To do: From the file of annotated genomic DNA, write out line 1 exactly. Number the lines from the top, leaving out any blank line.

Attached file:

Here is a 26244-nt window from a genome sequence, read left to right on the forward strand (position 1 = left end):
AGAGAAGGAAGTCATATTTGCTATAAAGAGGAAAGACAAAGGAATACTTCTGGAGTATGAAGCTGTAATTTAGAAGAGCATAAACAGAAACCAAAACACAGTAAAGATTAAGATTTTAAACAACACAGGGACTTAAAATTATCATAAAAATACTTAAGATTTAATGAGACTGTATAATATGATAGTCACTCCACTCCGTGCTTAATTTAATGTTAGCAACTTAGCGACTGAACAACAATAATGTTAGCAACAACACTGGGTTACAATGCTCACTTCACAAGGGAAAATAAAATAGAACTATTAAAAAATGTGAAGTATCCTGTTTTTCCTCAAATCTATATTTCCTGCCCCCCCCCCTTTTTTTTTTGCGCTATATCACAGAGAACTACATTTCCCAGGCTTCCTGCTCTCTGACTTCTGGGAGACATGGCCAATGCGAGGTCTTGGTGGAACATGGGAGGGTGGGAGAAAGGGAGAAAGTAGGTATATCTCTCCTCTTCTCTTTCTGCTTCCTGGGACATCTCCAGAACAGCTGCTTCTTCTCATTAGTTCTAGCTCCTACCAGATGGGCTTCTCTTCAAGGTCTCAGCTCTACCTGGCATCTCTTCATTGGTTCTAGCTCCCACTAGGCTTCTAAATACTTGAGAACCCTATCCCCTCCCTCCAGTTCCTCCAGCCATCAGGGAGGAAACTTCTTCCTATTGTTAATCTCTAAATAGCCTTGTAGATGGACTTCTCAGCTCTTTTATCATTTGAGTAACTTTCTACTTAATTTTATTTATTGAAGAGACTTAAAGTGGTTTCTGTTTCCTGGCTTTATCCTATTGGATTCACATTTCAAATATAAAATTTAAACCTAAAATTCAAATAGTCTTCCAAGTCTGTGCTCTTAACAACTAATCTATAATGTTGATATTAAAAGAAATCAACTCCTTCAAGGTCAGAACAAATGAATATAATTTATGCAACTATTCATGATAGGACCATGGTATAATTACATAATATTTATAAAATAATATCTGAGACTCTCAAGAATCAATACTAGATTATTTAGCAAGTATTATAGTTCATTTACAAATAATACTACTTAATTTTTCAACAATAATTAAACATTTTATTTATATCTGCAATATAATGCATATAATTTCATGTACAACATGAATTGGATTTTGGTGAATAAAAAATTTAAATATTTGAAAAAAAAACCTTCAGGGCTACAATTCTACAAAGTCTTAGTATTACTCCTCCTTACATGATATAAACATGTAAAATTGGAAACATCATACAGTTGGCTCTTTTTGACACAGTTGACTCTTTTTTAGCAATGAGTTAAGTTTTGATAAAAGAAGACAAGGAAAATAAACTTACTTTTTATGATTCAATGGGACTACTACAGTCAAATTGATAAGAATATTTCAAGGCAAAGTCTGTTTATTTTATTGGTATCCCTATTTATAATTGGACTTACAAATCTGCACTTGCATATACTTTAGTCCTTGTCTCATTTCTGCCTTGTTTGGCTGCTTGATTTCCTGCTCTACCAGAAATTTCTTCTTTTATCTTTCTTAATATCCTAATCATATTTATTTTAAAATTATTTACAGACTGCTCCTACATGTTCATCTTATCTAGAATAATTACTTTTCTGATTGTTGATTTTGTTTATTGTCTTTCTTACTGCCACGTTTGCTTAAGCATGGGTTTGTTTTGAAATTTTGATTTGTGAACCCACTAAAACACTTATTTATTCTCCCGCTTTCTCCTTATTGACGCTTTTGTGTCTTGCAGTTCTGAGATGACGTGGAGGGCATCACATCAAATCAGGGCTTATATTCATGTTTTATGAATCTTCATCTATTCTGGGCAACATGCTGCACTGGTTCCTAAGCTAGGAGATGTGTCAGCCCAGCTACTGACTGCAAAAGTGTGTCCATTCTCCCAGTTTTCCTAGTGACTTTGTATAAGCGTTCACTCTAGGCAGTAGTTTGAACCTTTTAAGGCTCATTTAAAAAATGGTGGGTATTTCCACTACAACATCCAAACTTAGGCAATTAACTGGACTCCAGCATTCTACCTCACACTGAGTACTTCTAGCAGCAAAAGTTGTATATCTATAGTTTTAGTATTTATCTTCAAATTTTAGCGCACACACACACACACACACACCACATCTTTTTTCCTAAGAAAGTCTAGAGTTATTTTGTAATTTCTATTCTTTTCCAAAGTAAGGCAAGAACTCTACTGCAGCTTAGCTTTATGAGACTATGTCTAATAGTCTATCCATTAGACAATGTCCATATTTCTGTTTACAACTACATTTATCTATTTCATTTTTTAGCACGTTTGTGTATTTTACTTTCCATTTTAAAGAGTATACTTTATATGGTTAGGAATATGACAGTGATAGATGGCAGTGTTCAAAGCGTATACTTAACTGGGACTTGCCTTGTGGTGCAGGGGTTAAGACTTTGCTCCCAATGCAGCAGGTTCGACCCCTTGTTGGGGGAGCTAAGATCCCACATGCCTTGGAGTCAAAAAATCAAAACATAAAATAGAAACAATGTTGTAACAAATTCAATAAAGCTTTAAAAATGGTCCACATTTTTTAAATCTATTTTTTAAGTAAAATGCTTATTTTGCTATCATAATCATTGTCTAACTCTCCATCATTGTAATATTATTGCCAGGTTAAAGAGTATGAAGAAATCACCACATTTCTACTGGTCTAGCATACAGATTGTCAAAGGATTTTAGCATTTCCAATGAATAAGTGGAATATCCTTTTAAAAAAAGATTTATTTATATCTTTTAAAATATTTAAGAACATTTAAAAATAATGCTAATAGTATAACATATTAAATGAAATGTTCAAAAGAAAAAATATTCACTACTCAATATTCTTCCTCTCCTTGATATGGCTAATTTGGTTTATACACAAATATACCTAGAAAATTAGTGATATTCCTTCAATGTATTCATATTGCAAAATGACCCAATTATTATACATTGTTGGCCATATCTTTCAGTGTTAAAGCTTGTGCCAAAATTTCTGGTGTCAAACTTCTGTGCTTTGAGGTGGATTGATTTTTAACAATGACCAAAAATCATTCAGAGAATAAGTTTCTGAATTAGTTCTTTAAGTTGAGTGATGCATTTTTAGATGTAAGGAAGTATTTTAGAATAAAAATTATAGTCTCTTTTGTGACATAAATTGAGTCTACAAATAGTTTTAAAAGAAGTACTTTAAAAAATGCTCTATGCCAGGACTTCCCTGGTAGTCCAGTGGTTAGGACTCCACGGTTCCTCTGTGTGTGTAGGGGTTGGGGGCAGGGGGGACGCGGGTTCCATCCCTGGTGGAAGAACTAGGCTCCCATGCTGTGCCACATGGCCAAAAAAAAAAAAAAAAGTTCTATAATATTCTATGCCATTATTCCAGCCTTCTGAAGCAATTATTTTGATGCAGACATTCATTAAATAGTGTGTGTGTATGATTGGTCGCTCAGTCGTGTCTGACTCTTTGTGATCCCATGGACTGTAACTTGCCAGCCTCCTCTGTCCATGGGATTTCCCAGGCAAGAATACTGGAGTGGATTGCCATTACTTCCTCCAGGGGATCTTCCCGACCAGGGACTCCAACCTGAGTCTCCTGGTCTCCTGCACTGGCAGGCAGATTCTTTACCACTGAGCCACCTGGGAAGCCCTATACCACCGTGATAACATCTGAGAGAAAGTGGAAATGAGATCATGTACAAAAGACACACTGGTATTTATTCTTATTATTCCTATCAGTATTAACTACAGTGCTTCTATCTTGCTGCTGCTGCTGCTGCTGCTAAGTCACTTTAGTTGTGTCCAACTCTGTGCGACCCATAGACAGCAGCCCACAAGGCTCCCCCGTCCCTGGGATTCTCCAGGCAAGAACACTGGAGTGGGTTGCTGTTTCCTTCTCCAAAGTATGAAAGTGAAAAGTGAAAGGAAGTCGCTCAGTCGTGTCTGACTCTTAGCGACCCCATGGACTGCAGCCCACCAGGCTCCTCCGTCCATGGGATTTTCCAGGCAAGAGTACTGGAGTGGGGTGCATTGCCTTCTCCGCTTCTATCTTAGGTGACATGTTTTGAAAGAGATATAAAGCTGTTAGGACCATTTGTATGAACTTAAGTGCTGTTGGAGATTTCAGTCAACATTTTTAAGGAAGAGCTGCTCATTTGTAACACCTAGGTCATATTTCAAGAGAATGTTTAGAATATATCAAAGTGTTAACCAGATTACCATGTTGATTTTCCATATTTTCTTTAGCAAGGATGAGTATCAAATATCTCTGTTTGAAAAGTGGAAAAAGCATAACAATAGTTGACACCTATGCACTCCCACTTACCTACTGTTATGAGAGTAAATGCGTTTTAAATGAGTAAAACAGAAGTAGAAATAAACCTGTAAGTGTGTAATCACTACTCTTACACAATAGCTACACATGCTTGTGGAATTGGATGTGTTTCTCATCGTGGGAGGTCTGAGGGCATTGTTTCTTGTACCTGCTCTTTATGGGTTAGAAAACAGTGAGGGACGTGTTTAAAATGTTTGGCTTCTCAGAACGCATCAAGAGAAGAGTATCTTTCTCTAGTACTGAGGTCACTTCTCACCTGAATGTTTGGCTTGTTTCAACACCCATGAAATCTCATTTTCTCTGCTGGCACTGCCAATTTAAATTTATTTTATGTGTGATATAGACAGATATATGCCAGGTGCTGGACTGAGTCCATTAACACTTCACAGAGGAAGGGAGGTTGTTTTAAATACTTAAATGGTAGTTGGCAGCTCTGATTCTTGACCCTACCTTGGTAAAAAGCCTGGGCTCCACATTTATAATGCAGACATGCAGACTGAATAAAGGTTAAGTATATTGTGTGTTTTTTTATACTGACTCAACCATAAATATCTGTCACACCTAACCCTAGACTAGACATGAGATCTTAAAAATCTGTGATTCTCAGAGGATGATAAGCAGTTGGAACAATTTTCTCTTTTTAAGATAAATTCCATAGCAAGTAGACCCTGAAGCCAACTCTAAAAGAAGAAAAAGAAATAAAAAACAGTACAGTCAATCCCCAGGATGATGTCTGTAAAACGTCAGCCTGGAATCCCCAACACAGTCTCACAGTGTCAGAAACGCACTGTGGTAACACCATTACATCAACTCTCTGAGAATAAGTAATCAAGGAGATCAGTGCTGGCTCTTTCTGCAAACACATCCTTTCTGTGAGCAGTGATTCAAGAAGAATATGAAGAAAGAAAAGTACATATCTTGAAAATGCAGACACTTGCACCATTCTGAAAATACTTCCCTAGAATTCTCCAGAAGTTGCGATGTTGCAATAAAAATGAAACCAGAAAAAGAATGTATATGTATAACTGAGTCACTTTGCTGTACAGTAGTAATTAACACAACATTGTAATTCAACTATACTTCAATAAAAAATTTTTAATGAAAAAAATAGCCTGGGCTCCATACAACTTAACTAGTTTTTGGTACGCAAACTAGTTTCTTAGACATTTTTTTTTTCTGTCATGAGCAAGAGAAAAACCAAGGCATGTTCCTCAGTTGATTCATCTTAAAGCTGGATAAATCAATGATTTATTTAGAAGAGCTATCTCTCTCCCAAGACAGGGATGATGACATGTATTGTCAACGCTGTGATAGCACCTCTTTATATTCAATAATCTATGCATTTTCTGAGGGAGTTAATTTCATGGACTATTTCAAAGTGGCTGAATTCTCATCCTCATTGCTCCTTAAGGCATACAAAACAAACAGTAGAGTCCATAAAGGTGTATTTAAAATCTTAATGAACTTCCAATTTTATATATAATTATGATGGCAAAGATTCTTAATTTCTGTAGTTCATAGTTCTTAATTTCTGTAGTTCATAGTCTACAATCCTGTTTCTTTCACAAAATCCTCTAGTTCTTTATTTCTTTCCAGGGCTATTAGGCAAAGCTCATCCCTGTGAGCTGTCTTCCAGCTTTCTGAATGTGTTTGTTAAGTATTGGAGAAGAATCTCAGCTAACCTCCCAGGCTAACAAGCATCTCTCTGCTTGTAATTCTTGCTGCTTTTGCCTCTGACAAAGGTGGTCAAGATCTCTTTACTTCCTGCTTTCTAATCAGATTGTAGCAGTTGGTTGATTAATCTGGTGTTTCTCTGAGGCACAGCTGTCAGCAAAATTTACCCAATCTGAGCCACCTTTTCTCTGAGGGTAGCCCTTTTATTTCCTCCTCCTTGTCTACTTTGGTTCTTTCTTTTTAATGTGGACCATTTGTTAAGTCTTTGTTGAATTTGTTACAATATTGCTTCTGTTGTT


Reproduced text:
Here is a 26244-nt window from a genome sequence, read left to right on the forward strand (position 1 = left end):